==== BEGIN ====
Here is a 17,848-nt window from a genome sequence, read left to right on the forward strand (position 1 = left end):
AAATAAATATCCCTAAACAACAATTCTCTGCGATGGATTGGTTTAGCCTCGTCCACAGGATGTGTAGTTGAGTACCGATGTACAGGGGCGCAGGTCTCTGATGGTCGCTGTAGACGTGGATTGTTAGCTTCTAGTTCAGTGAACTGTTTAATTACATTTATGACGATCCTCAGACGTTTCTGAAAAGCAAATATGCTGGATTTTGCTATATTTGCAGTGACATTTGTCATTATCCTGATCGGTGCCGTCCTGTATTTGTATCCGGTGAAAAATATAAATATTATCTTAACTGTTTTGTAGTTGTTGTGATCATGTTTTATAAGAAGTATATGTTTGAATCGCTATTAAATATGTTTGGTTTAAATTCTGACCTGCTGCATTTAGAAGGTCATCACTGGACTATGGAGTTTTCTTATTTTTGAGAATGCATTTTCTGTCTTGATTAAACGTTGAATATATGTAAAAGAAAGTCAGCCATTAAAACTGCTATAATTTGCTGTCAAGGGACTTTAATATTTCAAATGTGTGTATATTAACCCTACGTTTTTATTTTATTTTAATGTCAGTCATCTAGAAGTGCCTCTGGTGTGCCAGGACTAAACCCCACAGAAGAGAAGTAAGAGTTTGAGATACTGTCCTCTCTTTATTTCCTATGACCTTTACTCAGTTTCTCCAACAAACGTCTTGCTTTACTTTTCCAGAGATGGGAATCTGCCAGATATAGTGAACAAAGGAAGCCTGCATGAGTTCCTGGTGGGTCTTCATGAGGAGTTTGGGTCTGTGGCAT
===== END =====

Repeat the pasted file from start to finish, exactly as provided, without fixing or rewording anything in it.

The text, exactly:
Here is a 17,848-nt window from a genome sequence, read left to right on the forward strand (position 1 = left end):
AAATAAATATCCCTAAACAACAATTCTCTGCGATGGATTGGTTTAGCCTCGTCCACAGGATGTGTAGTTGAGTACCGATGTACAGGGGCGCAGGTCTCTGATGGTCGCTGTAGACGTGGATTGTTAGCTTCTAGTTCAGTGAACTGTTTAATTACATTTATGACGATCCTCAGACGTTTCTGAAAAGCAAATATGCTGGATTTTGCTATATTTGCAGTGACATTTGTCATTATCCTGATCGGTGCCGTCCTGTATTTGTATCCGGTGAAAAATATAAATATTATCTTAACTGTTTTGTAGTTGTTGTGATCATGTTTTATAAGAAGTATATGTTTGAATCGCTATTAAATATGTTTGGTTTAAATTCTGACCTGCTGCATTTAGAAGGTCATCACTGGACTATGGAGTTTTCTTATTTTTGAGAATGCATTTTCTGTCTTGATTAAACGTTGAATATATGTAAAAGAAAGTCAGCCATTAAAACTGCTATAATTTGCTGTCAAGGGACTTTAATATTTCAAATGTGTGTATATTAACCCTACGTTTTTATTTTATTTTAATGTCAGTCATCTAGAAGTGCCTCTGGTGTGCCAGGACTAAACCCCACAGAAGAGAAGTAAGAGTTTGAGATACTGTCCTCTCTTTATTTCCTATGACCTTTACTCAGTTTCTCCAACAAACGTCTTGCTTTACTTTTCCAGAGATGGGAATCTGCCAGATATAGTGAACAAAGGAAGCCTGCATGAGTTCCTGGTGGGTCTTCATGAGGAGTTTGGGTCTGTGGCAT